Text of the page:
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In Southern v Britannia Hotels Ltd, an employment tribunal granted a significant award of £19,500 to a zero-hours worker who was subjected to harassment by her line manager.
In Williams and Leeds United Football Club the High Court considered whether the claimant was entitled to be paid 12 months’ notice pay, despite having been found by his employer to have sent pornographic images to three individuals five years earlier.
The recent Employment Appeal Tribunal decision in Henderson (‘H’) v GMB provides further guidance regarding discrimination or harassment on the basis of a ‘philosophical belief’...
The EAT gave the first appellate decision on the meaning of the words ’public interest, which were added to whistleblowing legislation in order to exclude whistleblowing complaints based solely on breaches of a worker’s own contract of employment.
The ECJ has released its judgment in a case that concerned the meaning of ‘establishment’ in the European Collective Redundancies Directive.
HR Update, issue 3: guidance on changing the staff handbook; diabetic employees; flexible leave arrangements; and more
Also: no requirement to take every possible step when investigating whether an employee is disabled.
‘Emily Brand, partner at Winckworth Sherwood and head of the family law department, is speaking at the Midtown Business Club event ‘Does smart working work?’ on Tuesday 24 March.
Budget summary: spring 2015 download
An overview of the main changes outlined by the Chancellor.
The EAT considered whether an employee who said she was too ill to resign for 18 months and who received 39 weeks’ sick pay during that period had affirmed her contract.
It is possible for employers to defend unfair dismissal claims arising from inappropriate use of social media even if the misconduct is not work-related.
A recent case considered whether to strike out a caste discrimination claim on the basis that caste is not expressly stated in the Equality Act 2010.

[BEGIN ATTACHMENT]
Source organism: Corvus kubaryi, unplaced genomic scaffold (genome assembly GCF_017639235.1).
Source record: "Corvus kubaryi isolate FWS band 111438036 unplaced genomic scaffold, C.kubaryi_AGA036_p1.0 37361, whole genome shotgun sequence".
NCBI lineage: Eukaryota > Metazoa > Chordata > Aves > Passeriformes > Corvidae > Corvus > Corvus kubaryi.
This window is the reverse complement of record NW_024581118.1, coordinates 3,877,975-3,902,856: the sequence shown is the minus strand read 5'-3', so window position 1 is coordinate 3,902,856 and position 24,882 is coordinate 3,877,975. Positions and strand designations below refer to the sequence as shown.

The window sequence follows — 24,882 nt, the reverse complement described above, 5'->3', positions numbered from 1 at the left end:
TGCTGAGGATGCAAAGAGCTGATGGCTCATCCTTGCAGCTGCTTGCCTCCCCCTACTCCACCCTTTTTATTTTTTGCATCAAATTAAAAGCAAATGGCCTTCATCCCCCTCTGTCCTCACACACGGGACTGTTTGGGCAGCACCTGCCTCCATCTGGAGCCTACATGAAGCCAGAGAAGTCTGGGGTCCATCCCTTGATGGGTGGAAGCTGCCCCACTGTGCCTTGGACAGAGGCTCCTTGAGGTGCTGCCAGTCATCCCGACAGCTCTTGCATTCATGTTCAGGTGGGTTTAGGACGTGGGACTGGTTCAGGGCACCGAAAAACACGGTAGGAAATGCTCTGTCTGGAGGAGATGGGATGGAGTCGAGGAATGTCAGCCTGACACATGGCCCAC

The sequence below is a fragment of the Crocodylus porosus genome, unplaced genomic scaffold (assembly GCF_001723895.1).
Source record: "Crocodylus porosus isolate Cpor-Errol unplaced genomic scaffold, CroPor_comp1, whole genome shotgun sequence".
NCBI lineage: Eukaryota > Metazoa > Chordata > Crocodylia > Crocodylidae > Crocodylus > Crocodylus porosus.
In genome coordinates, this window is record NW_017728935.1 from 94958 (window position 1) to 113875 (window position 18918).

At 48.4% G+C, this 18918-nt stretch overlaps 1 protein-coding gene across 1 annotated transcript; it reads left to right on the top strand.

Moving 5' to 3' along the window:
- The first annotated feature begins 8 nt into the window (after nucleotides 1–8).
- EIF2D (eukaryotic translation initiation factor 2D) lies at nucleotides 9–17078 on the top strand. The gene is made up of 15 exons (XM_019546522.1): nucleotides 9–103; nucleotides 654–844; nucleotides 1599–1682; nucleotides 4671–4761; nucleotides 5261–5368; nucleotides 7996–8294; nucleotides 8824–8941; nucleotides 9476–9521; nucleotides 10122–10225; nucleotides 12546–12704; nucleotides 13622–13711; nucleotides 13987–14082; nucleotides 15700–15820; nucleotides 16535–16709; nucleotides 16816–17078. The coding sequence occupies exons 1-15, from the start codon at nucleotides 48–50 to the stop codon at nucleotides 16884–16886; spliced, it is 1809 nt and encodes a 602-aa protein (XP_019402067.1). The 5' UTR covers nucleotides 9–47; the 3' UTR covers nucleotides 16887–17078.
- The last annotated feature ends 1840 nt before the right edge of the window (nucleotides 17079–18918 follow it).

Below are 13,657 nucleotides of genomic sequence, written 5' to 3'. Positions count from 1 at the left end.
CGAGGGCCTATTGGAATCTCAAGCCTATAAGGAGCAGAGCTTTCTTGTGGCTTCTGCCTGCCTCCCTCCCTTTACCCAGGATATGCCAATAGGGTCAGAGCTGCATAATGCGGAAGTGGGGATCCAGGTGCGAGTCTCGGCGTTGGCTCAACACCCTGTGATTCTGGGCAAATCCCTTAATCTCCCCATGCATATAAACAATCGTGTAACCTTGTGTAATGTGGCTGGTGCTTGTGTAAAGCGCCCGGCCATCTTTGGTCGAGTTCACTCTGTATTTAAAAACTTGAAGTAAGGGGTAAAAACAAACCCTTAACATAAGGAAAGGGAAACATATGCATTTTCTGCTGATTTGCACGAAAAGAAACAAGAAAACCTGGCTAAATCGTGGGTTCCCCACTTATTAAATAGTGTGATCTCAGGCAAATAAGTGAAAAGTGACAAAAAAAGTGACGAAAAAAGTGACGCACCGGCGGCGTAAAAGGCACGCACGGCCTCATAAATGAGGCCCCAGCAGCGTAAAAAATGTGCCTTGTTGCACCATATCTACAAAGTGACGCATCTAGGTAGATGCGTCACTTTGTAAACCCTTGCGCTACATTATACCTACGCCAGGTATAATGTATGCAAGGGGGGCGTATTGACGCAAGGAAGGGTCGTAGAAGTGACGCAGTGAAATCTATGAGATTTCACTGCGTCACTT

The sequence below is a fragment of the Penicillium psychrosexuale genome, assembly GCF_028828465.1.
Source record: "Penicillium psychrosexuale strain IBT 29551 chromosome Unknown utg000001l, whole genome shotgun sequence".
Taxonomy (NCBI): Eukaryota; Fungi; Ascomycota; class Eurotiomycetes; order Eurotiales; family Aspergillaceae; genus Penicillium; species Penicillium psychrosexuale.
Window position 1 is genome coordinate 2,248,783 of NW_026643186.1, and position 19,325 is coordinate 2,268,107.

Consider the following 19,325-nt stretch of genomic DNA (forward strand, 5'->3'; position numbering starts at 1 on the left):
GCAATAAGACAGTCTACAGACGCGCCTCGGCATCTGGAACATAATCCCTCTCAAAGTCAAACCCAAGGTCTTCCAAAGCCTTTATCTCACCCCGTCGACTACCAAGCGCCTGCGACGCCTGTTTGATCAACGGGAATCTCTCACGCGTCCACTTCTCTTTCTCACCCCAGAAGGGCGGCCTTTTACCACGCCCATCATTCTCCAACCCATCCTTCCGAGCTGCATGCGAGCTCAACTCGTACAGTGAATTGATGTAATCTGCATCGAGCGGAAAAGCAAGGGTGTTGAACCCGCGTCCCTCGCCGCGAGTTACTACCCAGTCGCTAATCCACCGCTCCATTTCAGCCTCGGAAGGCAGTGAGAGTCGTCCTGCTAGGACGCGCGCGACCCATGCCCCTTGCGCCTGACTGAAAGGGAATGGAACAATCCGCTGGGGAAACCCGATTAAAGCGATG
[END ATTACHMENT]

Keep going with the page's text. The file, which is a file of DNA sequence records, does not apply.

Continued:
A recent European Court of Justice decision suggests that obesity could be regarded as a disability for the purposes of EU (and UK) law.
Following years of litigation on collective redundancy folliwing the demise of Woolworths we may be on the cusp of a return to a more employer-friendly position.
Inflation has, in recent years, occupied an almost permanent slot in our news headlines.
The EAT considered whether an employee had accepted a change to her terms and conditions of employment by continuing to work for a period of nine years without expressly objecting to the change.
The recent case of Sefton Borough Council v Wainwright clarified the position. This case is especially relevant to employers who propose making redundancies in connection with a restructuring process.
The Employment Appeal Tribunal (EAT) ruling in Dyer v London Ambulance NHS Trust is a rare example of a case where no “reasonable adjustments” could be made to the workplace.
Winckworth Sherwood increases its employment team to five partners with the appointment of Withers’ Andrew Yule.
The Royal Bank of Scotland restructured the division in which Ms Palmer worked and she was placed at risk of redundancy.
The Employment Appeal Tribunal gave an important ruling on 4 November 2014 in Bear Scotland v Fulton.